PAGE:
Post New | Post Reply | Reply Later | Create Poll . Report this Post | Recommend it!
Recommendations: 0
Thanks for the response, I have another question about the Roth IRA

I don't know if I am doing something wrong, but I went to the MorningStar.com IRA Calculator just to see if am eligible for a Roth IRA...


I said I was married filing separately, I selected "yes" for the question that asked if I participated in an employee sponsored program at work (401k), I entered my income (52k), and "no" if I would be 50 or older at the end of 2002...

it said I was only eligible for a "Traditional Non-Deductible IRA"....?

I thought I quialified for a Roth?!

Print the post Back To Top
Author: MikePSD Three stars, 500 posts Old School Fool Add to my Favorite Fools Ignore this person (you won't see their posts anymore) Number: 15668 of 25242
Subject: Re: New Fool needs advice Date: 1/3/2003 3:10 PM
Post New | Post Reply | Reply Later | Create Poll . Report this Post | Recommend it!
Recommendations: 0
The 401K with a broad diversification in stocks is probably best based on your age.
The Roth is available if your combined salaries are $140K or less. Once you make more the Roth can not be added to but you can leave what you put in there growing tax free.

You didn't mention if your 401K has an employer match at all. If it does be sure to send enough money to it to take advantafe of the match.

Also if your wife is eligible for a 401K that has a match then get her to enroll to get that free match.



Print the post Back To Top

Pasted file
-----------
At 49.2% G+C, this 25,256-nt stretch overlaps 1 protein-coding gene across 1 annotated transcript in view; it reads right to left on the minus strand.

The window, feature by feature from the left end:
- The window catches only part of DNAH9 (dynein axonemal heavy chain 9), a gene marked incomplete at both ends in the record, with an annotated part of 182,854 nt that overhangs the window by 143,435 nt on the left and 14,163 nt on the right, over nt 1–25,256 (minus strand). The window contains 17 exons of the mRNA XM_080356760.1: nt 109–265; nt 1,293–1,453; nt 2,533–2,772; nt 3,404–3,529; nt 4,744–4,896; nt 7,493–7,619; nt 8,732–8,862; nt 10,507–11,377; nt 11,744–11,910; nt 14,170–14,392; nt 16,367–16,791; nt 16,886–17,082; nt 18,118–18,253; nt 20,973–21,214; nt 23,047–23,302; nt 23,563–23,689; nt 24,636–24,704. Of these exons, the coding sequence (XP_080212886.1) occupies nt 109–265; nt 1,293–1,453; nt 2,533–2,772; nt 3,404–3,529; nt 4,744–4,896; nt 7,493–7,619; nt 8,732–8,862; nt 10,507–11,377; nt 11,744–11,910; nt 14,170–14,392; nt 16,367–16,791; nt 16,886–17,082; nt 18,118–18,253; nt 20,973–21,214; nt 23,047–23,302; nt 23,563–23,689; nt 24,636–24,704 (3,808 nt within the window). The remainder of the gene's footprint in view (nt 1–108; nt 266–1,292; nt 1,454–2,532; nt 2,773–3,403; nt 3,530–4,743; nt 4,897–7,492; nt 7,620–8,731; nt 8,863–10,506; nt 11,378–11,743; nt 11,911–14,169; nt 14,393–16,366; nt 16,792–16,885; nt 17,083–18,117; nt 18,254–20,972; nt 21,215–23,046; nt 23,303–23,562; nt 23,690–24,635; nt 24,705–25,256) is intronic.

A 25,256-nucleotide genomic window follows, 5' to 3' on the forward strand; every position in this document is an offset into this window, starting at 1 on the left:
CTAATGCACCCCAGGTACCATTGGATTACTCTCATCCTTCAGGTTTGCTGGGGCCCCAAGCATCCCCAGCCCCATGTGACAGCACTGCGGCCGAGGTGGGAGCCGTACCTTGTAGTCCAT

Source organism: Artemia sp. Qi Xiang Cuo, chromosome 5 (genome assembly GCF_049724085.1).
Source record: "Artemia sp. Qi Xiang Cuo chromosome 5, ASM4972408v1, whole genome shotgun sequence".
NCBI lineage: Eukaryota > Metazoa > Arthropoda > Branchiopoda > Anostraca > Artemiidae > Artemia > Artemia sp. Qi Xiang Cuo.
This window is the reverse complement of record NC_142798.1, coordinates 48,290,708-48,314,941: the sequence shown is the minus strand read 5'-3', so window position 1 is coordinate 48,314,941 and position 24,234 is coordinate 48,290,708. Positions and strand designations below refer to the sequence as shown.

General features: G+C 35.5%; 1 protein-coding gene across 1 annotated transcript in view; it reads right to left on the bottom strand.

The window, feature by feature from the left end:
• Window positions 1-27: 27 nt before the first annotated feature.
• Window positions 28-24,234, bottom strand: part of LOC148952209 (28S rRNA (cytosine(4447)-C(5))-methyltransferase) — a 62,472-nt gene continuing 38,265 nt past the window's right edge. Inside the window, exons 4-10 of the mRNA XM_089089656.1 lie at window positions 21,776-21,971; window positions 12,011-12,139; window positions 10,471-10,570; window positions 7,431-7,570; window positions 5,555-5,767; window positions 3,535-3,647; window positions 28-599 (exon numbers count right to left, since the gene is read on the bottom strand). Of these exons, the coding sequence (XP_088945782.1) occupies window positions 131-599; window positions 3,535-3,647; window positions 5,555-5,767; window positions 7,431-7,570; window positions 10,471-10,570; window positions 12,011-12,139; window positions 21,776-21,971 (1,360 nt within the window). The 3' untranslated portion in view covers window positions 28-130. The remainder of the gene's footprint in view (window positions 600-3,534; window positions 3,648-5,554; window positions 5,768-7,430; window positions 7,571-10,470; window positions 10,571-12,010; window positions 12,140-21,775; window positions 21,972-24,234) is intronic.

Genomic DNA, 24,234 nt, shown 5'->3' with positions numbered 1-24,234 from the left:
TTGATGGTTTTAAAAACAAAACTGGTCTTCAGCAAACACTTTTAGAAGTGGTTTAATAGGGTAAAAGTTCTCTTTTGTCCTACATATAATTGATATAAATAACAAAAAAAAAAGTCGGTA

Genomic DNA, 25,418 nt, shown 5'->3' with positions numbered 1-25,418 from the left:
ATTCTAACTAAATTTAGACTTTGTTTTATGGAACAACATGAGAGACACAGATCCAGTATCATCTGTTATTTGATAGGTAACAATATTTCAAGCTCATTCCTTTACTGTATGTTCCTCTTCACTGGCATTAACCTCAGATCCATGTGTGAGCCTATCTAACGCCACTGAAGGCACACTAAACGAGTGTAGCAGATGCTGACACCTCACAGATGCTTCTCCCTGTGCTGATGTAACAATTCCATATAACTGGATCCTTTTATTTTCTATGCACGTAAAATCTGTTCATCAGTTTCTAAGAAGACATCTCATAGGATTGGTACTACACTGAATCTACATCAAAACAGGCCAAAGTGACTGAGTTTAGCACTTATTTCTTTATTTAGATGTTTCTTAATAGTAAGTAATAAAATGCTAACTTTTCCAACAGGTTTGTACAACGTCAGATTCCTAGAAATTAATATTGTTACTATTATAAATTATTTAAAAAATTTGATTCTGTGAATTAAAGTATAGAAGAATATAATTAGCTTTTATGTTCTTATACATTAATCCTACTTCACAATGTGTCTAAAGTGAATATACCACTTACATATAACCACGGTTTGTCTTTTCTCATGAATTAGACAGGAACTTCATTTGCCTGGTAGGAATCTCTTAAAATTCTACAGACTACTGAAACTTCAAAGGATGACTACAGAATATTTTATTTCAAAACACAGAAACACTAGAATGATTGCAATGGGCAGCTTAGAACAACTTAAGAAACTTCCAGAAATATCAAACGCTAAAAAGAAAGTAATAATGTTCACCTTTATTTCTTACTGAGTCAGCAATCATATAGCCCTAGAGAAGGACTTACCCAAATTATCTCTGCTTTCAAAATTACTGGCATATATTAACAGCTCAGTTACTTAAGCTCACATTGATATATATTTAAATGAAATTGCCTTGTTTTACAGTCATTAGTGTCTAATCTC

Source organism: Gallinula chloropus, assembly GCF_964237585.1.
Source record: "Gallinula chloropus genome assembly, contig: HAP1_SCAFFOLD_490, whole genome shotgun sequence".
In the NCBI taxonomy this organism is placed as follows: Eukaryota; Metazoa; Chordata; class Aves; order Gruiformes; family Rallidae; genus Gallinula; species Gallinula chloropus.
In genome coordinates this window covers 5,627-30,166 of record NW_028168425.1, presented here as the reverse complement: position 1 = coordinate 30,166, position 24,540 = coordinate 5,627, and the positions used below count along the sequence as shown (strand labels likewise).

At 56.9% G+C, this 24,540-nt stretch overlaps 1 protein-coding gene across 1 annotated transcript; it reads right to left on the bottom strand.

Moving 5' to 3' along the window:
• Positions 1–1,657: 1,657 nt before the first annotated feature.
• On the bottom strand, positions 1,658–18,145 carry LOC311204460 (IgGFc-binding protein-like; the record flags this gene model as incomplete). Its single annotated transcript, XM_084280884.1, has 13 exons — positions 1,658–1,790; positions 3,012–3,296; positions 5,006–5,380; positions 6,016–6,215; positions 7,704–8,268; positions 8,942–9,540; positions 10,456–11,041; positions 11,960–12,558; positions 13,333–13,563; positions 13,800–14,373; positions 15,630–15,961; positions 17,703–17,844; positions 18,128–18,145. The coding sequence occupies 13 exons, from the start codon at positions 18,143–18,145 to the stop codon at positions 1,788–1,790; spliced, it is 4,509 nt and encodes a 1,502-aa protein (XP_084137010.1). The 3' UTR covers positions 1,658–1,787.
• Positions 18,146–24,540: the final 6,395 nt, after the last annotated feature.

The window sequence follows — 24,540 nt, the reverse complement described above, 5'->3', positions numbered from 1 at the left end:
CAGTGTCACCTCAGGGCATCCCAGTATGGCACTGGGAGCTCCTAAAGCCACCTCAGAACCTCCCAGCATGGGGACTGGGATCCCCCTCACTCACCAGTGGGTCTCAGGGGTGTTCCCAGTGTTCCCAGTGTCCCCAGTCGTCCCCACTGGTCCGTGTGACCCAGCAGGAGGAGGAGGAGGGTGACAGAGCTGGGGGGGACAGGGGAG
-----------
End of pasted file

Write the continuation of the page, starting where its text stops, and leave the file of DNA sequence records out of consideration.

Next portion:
Author: MikePSD Three stars, 500 posts Old School Fool Add to my Favorite Fools Ignore this person (you won't see their posts anymore) Number: 15669 of 25242
Subject: Re: New Fool needs advice Date: 1/3/2003 3:12 PM
Post New | Post Reply | Reply Later | Create Poll . Report this Post | Recommend it!
Recommendations: 0
The 140K is for married filing joint. I am not sure of the figure for filing separately . Check the IRS doc at www.irs.gov


Print the post Back To Top
Author: MikePSD Three stars, 500 posts Old School Fool Add to my Favorite Fools Ignore this person (you won't see their posts anymore) Number: 15670 of 25242
Subject: Re: New Fool needs advice Date: 1/3/2003 3:16 PM
Post New | Post Reply | Reply Later | Create Poll . Report this Post | Recommend it!
Recommendations: 1
I just looked at IRS Pub 590 and Roth for married filing joint is 160K
, Married filing separate is 10K limit, What a difference.
Good Luck

Print the post Back To Top
Author: FuskieFool Big funky green star, 20000 posts Top Favorite Fools Old School Fool Ticker Guide SC1 Red Winner of the 2010 Rule Breakers Challenge Add to my Favorite Fools Ignore this person (you won't see their posts anymore) Number: 15671 of 25242
Subject: Re: New Fool needs advice Date: 1/3/2003 3:57 PM
Post New | Post Reply | Reply Later | Create Poll . Report this Post | Recommend it!
Recommendations: 3
You start off with a refrence to a hobbit and with the Force. You are truly a techie... <grin>

You have already gotten some other opinions so let me give my 2 cents worth. You are young but with a lot of potential life costs (especially if you choose to populate that new house with little techies). After contributing to your 401K, you have $400/month left over. The first thing you do is ignore what all the old fogies at the office are doing and focus on what your needs are.

Let's take a step back and evaluate your goals. First, you want to retire sometime around age 65-70. Second, you have an idea what kind of lifestyle to which you would like to be accustomed, so you need to guestimate, based on your current salary and inflation, what you income will need to be. From that you can establish your retirement target. There are many wonderful on-line calculators that can walk you through this process (check with your new 401K manager).